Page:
A couple of racetracks were set up on the Kline property, including an extended cross-country course that took nostalgia to a new and hilarious level. Jimmy Wise is all grins as he and his Honda ATC200X prepare to get in on the action.
He’s always outspoken and hilarious in the process, as well as one of the top ambassadors for the sport of ATV racing. Current XC1 GNCC Pro rider Adam McGill called the reunion one of the top experiences of his racing career. Here he’s seen accepting the award for traveling the longest distance to attend the reunion.
That’s the same ATC350X and the same frog that Bob Kline won Blackwater with in 1986. The mud was so thick that every rider looked the same shade of muck coming into the pits, so Bob counted on Kermit to let his crew know he was coming in for fuel.

The mud fleas also forced the racers to take, or at least attempt, the harder lines of the racecourse. “You couldn’t take the easy way when you got to the highway crossing. They had that blocked off, and there was no going through them. They would just point and tell you where to go. They wouldn’t help at first, but if you tried a few times, then the arms came out. They would form a human chain to pull you up and over,” said Kline.

Pre-race smack talk between Bob Kline and Ted Trey.


Kline hosted the Blackwater 100 ATC/ATV riders reunion at his place in Pennsylvania back in October, where former racers came together to reminisce with old stories, do a little mini-ATV racing and share what nostalgia they still had from the races. A few brought the original ATCs that they raced at Blackwater. The amount of waterproofing done to these machines to survive the race is astounding.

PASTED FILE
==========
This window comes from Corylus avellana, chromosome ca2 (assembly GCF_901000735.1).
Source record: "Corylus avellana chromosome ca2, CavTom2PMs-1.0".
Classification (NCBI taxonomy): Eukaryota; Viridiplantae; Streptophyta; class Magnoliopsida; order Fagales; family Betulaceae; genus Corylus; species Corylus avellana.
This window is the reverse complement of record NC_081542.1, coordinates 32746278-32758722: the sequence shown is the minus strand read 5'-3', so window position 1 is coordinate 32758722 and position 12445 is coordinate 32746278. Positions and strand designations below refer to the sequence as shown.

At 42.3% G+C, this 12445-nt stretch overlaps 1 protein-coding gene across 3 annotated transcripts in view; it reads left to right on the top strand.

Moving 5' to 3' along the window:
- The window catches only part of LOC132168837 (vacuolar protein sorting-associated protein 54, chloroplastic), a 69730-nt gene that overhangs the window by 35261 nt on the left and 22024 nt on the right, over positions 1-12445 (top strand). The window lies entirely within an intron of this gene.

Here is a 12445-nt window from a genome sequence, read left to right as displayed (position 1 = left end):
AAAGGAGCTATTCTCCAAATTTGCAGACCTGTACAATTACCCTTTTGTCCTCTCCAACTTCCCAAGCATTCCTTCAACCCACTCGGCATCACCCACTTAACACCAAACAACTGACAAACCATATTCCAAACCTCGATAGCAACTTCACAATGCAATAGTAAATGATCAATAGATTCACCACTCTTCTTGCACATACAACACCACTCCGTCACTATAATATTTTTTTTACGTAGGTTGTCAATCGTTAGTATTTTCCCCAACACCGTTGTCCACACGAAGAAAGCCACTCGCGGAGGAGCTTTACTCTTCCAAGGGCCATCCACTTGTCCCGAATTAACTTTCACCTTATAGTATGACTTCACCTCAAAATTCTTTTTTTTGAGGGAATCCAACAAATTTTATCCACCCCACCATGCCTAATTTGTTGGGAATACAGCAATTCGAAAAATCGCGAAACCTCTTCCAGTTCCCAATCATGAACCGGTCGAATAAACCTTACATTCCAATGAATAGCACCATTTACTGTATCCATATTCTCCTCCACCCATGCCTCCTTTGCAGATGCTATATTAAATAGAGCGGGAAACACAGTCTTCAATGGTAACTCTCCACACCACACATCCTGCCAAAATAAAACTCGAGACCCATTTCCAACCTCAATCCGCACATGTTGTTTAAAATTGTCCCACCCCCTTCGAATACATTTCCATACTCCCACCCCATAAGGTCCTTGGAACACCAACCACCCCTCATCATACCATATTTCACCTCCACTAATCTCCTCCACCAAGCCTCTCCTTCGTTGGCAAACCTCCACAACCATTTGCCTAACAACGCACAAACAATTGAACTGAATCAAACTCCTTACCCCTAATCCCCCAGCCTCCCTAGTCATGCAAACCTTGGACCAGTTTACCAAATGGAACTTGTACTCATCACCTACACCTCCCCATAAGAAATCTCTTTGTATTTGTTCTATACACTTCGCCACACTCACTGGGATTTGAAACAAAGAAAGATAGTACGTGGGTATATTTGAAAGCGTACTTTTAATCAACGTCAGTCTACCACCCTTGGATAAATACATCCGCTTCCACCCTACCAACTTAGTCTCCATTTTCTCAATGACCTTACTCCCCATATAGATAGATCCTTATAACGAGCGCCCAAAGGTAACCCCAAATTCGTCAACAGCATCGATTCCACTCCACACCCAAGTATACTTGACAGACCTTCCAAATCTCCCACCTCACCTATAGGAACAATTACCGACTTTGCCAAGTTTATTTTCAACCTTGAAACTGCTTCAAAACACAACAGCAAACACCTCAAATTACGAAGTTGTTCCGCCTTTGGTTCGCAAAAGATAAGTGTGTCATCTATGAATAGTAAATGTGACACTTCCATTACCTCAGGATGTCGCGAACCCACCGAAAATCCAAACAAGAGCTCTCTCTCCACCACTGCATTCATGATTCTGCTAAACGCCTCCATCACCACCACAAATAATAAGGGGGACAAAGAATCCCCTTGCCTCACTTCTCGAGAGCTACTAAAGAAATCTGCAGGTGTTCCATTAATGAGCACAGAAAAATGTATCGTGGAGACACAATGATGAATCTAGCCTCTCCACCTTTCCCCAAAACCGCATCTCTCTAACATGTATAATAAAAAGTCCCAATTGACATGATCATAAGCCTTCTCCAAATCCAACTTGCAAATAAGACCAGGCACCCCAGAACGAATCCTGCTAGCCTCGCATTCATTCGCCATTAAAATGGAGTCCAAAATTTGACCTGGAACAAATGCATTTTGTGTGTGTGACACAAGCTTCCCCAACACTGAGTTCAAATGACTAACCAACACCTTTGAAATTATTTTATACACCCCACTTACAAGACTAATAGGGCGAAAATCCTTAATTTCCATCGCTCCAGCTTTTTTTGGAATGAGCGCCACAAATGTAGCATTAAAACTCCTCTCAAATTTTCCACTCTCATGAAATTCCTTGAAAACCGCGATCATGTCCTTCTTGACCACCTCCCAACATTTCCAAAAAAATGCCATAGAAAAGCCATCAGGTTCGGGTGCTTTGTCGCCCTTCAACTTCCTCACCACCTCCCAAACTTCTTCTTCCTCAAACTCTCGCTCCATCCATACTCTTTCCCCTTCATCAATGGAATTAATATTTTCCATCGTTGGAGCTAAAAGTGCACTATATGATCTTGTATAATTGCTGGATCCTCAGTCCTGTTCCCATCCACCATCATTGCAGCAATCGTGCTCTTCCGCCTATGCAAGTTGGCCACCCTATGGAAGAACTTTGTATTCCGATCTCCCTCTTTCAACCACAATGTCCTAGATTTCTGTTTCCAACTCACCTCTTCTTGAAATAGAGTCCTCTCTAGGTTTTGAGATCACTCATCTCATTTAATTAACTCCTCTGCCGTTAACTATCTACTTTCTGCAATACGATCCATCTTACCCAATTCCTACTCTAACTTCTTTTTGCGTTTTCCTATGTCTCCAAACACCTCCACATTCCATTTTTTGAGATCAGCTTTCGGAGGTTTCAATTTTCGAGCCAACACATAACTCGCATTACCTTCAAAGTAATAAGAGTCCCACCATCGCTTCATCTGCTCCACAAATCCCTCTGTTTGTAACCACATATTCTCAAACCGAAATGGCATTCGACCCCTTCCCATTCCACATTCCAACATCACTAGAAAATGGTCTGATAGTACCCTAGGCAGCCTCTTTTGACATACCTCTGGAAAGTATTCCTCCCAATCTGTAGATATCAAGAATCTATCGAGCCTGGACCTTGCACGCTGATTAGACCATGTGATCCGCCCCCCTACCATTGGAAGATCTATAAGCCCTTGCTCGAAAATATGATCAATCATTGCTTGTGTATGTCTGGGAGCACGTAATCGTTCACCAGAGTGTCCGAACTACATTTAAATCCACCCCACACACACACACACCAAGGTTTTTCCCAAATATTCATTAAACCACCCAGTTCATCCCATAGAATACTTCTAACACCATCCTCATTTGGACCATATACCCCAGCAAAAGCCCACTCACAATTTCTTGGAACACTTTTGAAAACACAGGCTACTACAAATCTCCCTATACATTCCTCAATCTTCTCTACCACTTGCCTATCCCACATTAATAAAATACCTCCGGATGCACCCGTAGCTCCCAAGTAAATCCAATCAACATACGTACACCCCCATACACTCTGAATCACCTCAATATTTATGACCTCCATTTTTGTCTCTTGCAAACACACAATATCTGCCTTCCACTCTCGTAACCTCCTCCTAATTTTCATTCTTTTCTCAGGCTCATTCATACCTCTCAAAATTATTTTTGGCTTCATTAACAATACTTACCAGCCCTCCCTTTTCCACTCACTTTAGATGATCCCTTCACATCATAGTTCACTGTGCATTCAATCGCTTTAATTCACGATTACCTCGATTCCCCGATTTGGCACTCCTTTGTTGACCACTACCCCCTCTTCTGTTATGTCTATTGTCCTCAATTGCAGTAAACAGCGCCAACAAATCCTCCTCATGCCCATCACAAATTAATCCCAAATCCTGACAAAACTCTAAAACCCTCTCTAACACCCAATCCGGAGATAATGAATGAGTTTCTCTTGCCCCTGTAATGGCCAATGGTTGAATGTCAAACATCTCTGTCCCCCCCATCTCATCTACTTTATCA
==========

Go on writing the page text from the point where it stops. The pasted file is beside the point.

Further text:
In addition to the old legends, a few current GNCC pro ATV riders showed up to pay homage to the men and women who laid the brickwork for the national racing we see today. Three-time WXC champion Hannah Hunter, last year’s XC2 champion and now XC1 Pro rider Steven Harrell, and “The Gator” himself, Adam McGill, were in attendance. “The Blackwater reunion is probably in the top three highlights of my racing career,” said McGill. “To meet all of those guys who paved the way for me to have a factory ride and got the manufacturers interested in ATV racing, they are the grassroots bricklayers of this sport. To be there and see Teddy Trey’s race resume from 1984, to see the pictures that they had and to hear the stories from a racer’s perspective was really neat. I am so happy that I made the drive up there [from West Virginia] to meet them.”

Despite being fierce rivals for 40 years, Ted Trey and Tom Tokay display sportsmanship and their lasting friendship. Racing is family!

Bob Kline, Jimmy Wise, Tom Tokay, Sue Wise, Bruce Alleman, Greg Burkholder, Chuck DeLullo, Tiger Lebron, Ted Trey, Norm Bish, Roy Dains, Chuck Fritz and John Tate—these are the ATV racing heroes that made it to the reunion. Just a few notable names that didn’t make it to this one are Barry Hawk, Mike Penland, William Yokley, Carmen and Mike Cafro and Bob “Ironman” Sloan. Sloan tragically passed away in 1994 during a racing incident at Starvation Point, the race that replaced the Blackwater 100. 

To all the veteran Blackwater racers, today’s ATV racing community owes you a gratitude of thanks. We’ll see you at the next Blackwater 100 Reunion!